NHS reaches ‘worst financial position in a generation’ with almost £1billion deficit after three months

Picture by Peter Byrne/ PA Wire.
Picture by Peter Byrne/ PA Wire.
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NHS trusts in England have racked up a deficit approaching £1billion in the first three months of the financial year – the “worst” financial position in a generation.

The figure is more than the £820million overspend for the entire previous year, and it has been suggested the deficit among the trusts could top £2bn at the end of the current financial year.

Regulator Monitor warned the NHS is “under massive pressure” and can no longer afford to go on as it is, having reached a “worst in a generation financial position”.

The figures for April to June showed NHS Foundation Trusts had a deficit of £445m – £90m worse than planned – while other trusts were £485m in deficit.

The spiralling cost of expensive agency staff was highlighted as a major cause of the overspend.

The figures from Monitor cover 151 NHS foundation trusts, while a separate study from the Trust Development Authority (TDA) covers 90 NHS trusts, and come after all trusts were asked to reassess their finances to try and save more money in July.

In Yorkshire, Leeds Teaching Hospitals NHS Trust chiefs held an “extraordinary financial stretch meeting” after being asked to save an extra £5.5m from a planned £40.2m deficit earlier this year, while Hull and East Yorkshire Hospitals NHS Trust was tasked with cutting an extra £5.9m from its £21.9m deficit.

Dr David Bennett, chief executive at Monitor, said: “Trusts are working hard to provide patients with quality care.

“However, today’s figures reiterate that the sector is under massive pressure and must change to counter it.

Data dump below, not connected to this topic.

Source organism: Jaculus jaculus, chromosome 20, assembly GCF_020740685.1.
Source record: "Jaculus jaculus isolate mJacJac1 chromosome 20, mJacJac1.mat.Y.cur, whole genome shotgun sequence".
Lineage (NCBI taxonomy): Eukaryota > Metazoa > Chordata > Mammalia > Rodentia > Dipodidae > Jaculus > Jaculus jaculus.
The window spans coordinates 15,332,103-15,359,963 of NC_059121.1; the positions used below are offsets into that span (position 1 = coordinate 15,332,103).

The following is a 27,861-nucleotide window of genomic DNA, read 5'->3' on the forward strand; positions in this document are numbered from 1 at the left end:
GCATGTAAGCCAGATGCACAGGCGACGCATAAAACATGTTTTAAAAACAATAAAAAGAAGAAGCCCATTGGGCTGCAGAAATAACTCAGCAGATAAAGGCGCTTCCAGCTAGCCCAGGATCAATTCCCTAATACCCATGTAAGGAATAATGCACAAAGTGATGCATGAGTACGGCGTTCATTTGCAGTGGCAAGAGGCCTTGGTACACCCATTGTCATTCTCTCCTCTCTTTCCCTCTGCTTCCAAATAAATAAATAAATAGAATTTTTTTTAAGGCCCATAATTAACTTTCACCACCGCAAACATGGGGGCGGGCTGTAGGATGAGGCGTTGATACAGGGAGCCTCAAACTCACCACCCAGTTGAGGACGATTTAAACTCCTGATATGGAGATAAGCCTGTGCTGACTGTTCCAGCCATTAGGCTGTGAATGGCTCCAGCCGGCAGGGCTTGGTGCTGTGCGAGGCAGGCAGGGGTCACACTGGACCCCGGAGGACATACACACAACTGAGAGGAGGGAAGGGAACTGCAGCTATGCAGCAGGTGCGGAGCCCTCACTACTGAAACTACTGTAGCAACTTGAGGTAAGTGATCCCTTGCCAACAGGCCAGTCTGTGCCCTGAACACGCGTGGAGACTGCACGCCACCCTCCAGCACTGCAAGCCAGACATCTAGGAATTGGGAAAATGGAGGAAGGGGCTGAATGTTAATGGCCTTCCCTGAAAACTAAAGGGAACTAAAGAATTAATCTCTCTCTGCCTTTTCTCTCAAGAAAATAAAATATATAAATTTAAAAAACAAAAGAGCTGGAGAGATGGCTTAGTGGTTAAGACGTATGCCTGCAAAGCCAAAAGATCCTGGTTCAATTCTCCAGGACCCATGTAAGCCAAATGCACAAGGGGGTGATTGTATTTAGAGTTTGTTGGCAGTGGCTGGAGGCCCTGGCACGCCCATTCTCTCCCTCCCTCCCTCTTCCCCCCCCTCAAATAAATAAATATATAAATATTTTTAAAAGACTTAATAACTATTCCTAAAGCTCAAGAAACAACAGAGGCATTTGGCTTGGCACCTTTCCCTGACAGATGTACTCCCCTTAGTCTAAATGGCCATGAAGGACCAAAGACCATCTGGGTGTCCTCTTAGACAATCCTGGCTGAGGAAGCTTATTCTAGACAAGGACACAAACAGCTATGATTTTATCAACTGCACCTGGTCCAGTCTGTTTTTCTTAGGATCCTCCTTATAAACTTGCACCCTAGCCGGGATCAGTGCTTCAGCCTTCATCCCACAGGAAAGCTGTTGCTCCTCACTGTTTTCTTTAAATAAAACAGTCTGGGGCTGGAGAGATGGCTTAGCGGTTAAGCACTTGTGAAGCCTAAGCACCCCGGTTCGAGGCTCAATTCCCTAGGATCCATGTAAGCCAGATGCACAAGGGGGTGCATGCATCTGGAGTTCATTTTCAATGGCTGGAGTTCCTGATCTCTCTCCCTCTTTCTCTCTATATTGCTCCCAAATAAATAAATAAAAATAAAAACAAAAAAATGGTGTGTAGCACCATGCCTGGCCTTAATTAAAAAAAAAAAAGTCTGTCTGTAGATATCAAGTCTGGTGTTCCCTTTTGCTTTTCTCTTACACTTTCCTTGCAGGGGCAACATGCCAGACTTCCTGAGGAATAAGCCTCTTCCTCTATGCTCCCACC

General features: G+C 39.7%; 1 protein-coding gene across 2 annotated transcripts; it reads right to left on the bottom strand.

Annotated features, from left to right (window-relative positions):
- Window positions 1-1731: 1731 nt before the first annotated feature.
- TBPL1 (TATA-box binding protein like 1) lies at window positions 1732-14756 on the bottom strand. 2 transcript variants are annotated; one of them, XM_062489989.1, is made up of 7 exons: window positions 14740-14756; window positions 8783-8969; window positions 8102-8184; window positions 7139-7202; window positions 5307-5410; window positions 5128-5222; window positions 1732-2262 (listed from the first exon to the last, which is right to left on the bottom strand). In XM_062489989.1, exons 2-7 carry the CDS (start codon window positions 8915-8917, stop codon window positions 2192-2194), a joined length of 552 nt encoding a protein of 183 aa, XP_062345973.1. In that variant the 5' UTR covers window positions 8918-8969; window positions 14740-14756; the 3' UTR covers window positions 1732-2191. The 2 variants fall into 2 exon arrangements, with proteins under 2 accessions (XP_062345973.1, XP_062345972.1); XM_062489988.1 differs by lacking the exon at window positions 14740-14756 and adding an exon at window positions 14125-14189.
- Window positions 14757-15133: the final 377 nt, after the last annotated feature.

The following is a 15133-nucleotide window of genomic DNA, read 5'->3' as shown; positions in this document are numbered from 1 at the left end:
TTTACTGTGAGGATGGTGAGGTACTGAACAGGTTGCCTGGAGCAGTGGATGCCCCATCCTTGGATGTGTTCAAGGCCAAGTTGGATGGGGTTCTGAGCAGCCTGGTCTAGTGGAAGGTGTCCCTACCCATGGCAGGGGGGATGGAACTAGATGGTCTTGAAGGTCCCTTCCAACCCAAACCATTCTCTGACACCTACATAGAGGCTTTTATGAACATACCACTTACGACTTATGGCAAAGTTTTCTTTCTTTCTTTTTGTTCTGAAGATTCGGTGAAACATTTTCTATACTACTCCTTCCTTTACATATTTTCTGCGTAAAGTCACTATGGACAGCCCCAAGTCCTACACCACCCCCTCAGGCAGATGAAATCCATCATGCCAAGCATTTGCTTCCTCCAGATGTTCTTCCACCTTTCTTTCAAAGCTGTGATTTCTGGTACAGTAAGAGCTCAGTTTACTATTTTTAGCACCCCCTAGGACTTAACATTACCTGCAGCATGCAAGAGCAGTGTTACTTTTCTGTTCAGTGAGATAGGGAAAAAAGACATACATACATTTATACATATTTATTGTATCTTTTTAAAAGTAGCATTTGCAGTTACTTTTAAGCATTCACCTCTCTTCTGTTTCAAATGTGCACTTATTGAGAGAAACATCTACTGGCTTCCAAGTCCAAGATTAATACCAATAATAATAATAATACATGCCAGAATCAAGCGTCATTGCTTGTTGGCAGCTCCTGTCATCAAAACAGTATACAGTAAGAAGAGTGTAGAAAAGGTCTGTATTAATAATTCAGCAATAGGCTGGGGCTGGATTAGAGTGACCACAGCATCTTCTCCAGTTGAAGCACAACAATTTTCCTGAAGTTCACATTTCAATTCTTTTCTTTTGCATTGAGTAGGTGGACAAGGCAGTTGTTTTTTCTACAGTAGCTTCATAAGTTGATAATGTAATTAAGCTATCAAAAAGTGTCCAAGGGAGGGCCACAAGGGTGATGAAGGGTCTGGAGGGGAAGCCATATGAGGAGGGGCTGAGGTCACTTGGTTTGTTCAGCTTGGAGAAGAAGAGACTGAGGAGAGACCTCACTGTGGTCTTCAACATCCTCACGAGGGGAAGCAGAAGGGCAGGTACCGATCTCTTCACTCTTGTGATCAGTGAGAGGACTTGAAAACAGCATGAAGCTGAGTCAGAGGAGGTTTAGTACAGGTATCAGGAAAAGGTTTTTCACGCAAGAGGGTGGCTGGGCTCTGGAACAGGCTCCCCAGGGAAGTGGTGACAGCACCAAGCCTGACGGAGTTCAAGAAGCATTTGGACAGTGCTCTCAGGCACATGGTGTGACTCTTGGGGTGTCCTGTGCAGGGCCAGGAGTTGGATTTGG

“The NHS simply can no longer afford operationally and financially to operate in the way it has been and must act now to deliver the substantial efficiency gains required to ensure patients get the services they need.”

Nationally foundation trusts missed key waiting time targets, including the A&E target for people to be seen within four hours. Targets for routine operations and some cancer treatments were also missed.

A lack of beds meant 29,000 people waited on a trolley for more than four hours between the decision to admit them to A&E and their arrival on a ward.

The national waiting list for routine surgery increased nine per cent, compared to the same period last year, to 1.9m people.

Monitor said trusts had “struggled to deal with an increase in demand for diagnostic tests, partly due to staff shortages and ineffectively organised services”.

It said trusts has an “over-reliance” on agency staff but stated the report covered the period before new rules were brought in to clampdown on agencies, which cost the NHS more than £3bn.

The NHS has been paying agencies up to £3,500 per shift for doctors, and the bill for management consultants was £600m last year.

Last year the agency spend in Yorkshire increased by a third to £113m and continues to be a financial burden nationally.

A spokesman for the Department of Health said: “We know finances are challenging for parts of the NHS, but we’ve committed to investing £10bn to fund the NHS’s own plan for the future.

“The NHS must play its part in delivering efficiencies – so we’re taking action to help hospitals clamp down on rip-off staffing agencies and cut spending on management consultants. We expect the impact of these measures to be reflected in figures released later in the year.”

Shadow health secretary Heidi Alexander said the release of the figures was delayed because of the Tory party conference as “they show an NHS in crisis”.